Did members of the royal family go under the knife at an upscale London plastic surgery clinic? A recent hack at London Bridge Plastic Surgery may reveal the answer to that—and many other questions you never thought to ask.
Setting aside the obvious follow-up questions (Do you care? Is it any of your business?) and regardless of your curiosity about seeing the picture proof of royal rearrangements, you should be paying attention. The hack speaks to our collective vulnerability when it comes to protected health information (PHI).
The hacker collective known as The Dark Overlord took responsibility for the royal family’s data grab. The group’s responsibility was confirmed by The Daily Beast after a reporter at the site reviewed both in-progress and before-and-after photographs of family members’ physical enhancements.
You may remember The Dark Overlord: it was behind an October hack that featured threatening texts sent to parents of school-age children in several states and voicemails left by victims being dumped online. The group was also behind a notorious Netflix-related hack. It memorably stole the fifth season of Orange Is the New Blackfrom Larson Studios and released the first episode even after having received about $50,000 in Bitcoin to not do so.
As reported by Variety, The Dark Overlord had decided that its victims were in breach of contract. Specifically, “Larson Studios was in great delinquency of the agreement after sources confirmed law enforcement cooperation,” the group claimed. “Our agreement provides us the right to execute harmful action against any client who defrauds our agreement.”
Why It Matters
Did you notice how The Dark Overlord called the studio its “client”? I have long said that while we have day jobs, all of us collectively are hackers’ day job. Their sole objective in life is to seep their way into the assets of our identity. Always remember that your personal information is an asset with real, assignable value.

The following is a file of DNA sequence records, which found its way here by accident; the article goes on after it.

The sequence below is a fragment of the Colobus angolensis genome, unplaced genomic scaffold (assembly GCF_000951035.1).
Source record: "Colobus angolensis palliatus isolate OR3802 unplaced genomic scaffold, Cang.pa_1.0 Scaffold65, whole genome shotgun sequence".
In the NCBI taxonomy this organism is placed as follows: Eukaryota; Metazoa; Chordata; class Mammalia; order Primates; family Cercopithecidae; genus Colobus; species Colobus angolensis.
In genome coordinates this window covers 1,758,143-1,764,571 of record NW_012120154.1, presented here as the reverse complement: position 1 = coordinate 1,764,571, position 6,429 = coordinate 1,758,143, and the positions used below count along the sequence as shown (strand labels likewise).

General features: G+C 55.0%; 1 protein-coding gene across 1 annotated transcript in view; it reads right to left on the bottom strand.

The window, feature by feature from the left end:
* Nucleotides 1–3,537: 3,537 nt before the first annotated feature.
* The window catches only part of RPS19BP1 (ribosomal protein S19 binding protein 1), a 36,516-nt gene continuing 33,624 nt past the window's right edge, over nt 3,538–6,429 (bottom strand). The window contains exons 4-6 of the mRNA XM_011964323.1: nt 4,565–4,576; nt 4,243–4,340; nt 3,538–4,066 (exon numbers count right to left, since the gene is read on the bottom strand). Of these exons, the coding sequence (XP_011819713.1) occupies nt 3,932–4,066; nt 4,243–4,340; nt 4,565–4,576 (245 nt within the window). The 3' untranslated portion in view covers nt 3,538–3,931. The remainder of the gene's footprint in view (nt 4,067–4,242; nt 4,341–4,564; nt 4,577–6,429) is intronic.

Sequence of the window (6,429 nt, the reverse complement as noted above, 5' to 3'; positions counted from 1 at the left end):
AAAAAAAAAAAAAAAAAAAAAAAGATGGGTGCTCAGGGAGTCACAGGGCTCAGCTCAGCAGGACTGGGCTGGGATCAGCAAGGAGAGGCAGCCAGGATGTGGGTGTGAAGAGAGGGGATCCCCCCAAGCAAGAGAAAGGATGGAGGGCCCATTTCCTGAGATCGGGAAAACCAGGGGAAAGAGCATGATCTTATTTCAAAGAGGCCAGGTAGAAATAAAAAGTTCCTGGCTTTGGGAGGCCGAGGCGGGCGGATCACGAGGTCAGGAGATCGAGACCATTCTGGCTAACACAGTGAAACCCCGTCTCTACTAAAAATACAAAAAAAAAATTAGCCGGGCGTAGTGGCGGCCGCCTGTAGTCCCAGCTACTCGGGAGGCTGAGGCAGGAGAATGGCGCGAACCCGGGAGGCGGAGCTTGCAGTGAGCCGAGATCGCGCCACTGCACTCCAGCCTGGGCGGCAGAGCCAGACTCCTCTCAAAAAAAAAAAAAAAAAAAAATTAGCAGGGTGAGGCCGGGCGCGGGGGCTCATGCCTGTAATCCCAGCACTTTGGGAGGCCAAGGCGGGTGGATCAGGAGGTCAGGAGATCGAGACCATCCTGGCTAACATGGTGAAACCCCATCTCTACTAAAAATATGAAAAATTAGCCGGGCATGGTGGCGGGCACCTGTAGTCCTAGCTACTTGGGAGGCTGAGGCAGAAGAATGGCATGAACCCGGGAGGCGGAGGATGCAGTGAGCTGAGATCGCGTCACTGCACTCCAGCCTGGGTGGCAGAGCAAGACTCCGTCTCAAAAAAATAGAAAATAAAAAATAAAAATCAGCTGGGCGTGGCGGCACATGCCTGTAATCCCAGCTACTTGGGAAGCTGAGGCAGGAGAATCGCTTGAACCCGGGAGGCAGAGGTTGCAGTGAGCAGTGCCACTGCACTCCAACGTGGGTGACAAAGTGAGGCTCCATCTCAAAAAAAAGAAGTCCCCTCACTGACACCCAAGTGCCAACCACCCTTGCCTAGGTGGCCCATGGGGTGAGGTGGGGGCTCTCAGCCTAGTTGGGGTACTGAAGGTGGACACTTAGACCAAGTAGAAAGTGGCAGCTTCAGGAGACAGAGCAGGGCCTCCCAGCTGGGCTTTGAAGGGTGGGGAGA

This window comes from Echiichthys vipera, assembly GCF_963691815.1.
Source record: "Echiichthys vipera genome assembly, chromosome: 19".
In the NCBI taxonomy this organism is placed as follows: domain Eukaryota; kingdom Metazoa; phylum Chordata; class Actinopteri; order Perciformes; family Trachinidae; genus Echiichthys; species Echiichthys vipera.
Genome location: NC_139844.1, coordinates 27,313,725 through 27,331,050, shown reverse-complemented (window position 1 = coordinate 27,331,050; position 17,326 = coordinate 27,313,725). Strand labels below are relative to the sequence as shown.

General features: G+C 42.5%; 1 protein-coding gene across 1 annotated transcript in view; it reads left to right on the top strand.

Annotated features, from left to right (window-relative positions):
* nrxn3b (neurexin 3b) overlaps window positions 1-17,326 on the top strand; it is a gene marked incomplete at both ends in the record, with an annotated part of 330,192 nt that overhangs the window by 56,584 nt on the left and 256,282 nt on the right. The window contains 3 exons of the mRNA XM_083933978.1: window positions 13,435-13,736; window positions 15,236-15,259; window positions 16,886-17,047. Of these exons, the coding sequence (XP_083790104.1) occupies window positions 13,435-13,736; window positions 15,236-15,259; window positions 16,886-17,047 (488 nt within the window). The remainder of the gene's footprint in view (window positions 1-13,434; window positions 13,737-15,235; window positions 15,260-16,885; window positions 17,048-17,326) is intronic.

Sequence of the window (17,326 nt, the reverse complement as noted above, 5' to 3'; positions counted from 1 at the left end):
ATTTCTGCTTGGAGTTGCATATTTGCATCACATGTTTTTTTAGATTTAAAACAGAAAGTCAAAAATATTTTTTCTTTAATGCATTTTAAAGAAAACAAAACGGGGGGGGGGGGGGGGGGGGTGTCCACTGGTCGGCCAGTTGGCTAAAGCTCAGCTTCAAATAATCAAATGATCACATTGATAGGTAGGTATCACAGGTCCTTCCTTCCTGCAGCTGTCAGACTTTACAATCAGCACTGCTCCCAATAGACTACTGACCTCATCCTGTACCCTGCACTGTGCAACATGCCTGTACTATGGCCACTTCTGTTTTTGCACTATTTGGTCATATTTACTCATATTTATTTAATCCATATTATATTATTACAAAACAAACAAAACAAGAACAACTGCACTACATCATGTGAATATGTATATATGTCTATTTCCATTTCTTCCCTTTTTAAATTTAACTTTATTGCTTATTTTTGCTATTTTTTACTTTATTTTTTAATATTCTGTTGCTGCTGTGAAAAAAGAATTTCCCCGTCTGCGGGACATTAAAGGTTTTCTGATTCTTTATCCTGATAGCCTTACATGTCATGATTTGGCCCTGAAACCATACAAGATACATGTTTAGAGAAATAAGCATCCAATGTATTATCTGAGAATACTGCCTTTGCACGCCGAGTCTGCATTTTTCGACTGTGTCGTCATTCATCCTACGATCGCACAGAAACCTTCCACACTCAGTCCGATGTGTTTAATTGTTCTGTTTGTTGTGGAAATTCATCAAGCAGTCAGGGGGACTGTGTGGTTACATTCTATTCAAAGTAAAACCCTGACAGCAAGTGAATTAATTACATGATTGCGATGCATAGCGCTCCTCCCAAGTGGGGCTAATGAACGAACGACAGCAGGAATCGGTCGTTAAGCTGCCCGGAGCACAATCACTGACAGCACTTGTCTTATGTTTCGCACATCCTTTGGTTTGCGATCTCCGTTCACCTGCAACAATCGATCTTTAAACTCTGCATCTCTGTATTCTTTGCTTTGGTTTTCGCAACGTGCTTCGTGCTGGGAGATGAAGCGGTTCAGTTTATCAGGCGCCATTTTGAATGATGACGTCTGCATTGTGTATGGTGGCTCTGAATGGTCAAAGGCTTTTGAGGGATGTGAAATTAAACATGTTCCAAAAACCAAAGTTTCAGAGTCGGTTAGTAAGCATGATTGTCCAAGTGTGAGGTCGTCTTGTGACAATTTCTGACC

The Dark Overlord is not alone in viewing its victims in this transactional way. Hackers are in it for the money. Bigger operations offer customer service–style communication to make the ransom/payoff part of the process a high-touch consumer experience.
You may think, “This can’t happen to me.” But how do you know? Consider how your medical provider stores your PHI. Have you ever seen a physical file? Do you know where it’s stored and who has access to it? That sort of physical information is vulnerable. It could easily be stolen or
duplicated. What about electronic data? Everyone knows that just because an entity stores information digitally doesn’t make it secure from compromise.
5 Steps for Keeping Your PHI Safe
Security is complex and requires constant maintenance. Here are five steps you should take to keep your personal health information safe from hackers and other no-do-gooders.
- Ask if your medical provider implements a data security solution. While it may seem like a simple question, many providers don’t have a clue about data security. The only way to find out if yours does is to ask.
- Find out if your medical provider uses a vendor. If your medical provider uses a vendor, get the name and check out its reputation online.
- Ensure that your medical provider double encrypts your PHI. Your doctor may not know whether your PHI is double encrypted—especially if they use a vendor as their data security solution. Either way, push the point. The only way we all become more secure is if we all demand a high data-security IQ from our peers and service providers.
- Inquire about who has access to your PHI. By asking this question you may be pointing your provider to safer records. Only your doctor and other medically trained staff with a reason to be looking should have access to your PHI.
- Locate where your PHI is stored and how it moves around. Does your medical provider use a cloud server or onsite hardware to store your PHI? How are the servers connected to the network? Is there a secure network used solely for PHI and another for less sensitive traffic or smart devices used in the office?
We All Have Something to Lose
Granted, you may not have had any work done at a fancy plastic surgery clinic, but you’ve probably been to a doctor—and most likely at least once for an ailment that you’d rather not have broadcast to others. The victims of the data breach at London Bridge Plastic Surgery are just like you and me for that reason, even if they are royal. We all have something to lose: our privacy.
The sensitive data theft lottery definitely discriminates—high-end targets pay upper-class ransoms—but you can’t rely on your relative obscurity to protect your PHI.
As far as plastic surgeons getting compromised goes, this isn’t the first time a high-profile doc has gotten rolled for photographs and other PHI. And it probably won’t be the last, which should be reason enough to get you to call your doctor and ask how your information is protected.
Adam Levin is chairman and founder of CyberScout and co-founder of Credit.com, where this article originally appeared.